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5 Tips to Stay Proficient on a Home Flight Simulator5 Tips to Stay Proficient on a Home Flight Simulator

As many students and pilots around the world shelter-in-place during the coronavirus outbreak, flight simulation is one of the best ways to practice and maintain flying skills. However, in the simulation world, it can be tempting to bend the realities of operating an aircraft. To help you build and maintain your proficiency during the pandemic, here are five tips to keep your training focused and your scenarios realistic with a flight simulator.

1. Have a goal for every flight simulator session

  • While you're restless at home, plan a route for your next big adventure. Become familiar with a new airport diagram, fly a few instrument approaches, practice your landings, and taxi to your FBO of choice.
  • Learn a new avionics configuration. Whether you have wanted to build proficiency with the GTN 650/750 or the KLN 89, now is an ideal time, and a flight simulator is an ideal tool to learn the features.
  • Practice getting into and out of maneuvers. Without the distractions of a real airplane, you can focus on the minutiae of maneuvers training. Configure the simulator for a maneuver and perform it with an appropriate flow and at the correct speed.

2. Consult your flight instructor or fellow pilots

In these unprecedented times of social distancing, even brief check-ins with your flight instructor or pilot friends can make a huge difference for your training. If you are pursuing a license or rating, find a way to communicate with your instructor so you can practice relevant tasks and continue progressing through your syllabus. If you are a licensed pilot, challenge your friends to fly the same scenario and see who performs the best.

3. Use your pilot supplies

You may be working from home in shorts and a sweatshirt, but you should be flying from home with the same gear that you’d use in the aircraft.

  • Wear your headset. The are several services for flight simulators that allow you to fly in the ATC system and receive guidance from controllers. ATC services add a lot of value, especially for instrument training.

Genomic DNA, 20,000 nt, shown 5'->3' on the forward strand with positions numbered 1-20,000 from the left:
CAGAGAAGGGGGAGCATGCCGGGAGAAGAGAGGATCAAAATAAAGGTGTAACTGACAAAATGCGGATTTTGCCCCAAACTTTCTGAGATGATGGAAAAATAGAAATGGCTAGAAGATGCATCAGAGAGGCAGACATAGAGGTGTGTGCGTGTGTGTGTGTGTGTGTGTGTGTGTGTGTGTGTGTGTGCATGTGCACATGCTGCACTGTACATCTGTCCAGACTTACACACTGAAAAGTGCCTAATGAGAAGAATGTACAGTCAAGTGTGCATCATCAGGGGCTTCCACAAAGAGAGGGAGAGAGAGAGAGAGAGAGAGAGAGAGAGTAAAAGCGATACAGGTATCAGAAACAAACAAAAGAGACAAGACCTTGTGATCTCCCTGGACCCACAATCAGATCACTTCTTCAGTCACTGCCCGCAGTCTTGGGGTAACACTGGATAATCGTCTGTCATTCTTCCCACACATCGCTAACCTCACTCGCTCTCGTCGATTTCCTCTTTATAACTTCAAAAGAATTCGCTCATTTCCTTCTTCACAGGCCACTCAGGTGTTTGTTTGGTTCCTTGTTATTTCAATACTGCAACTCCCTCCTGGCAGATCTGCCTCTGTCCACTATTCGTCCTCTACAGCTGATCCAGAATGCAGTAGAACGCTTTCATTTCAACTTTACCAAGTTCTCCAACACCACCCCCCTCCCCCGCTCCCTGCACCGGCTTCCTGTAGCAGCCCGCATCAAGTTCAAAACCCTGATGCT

• Use your iPad. This is a great time to explore the features of your EFB and practice flying with them in a controlled environment.
  • Use your checklists. They will keep your mind in the cockpit and on the task at hand.

4. Choose realistic settings for weather and failures

The goal of flight simulator training should not be to challenge yourself in unrealistic situations. Focus on training for isolated emergencies such as VFR into inadvertent IMC or an alternator failure on a long flight. Adding several emergencies to one flight only makes the training event unrealistic, if not inescapable.

Similarly, since you wouldn’t take on a 50-knot crosswind in your airplane, don’t do it in your simulator either. There are ways to bring live weather into your home simulator, and—even if you don’t use them—you should choose weather settings that make sense for your training event.

As a general guideline, limit failures and major weather events to 20% of your simulator sessions and only train for emergencies that make you a more proficient pilot.

5. Know when to pause a flight

If you find yourself in a situation that you need to think about, pausing the simulator is useful. For example, as a new instrument pilot, pausing the simulator before you get to a final approach fix gives you valuable time to brief and execute it. The pause button is the most powerful feature of a flight simulator if you use it correctly.

Topics: Training and Safety, Technology

Redbird Flight Simulations

Established in 2006 to make aviation more accessible, Redbird has delivered more than 2,000 innovative, high-quality simulators to flight schools, universities, K-12 schools, and individual pilots around the world. Redbird designed Guided Independent Flight Training (GIFT), a simulator-based, AI-powered, maneuvers training supplement to help pilots achieve their aviation goals faster and for less money. For more information about GIFT, please visit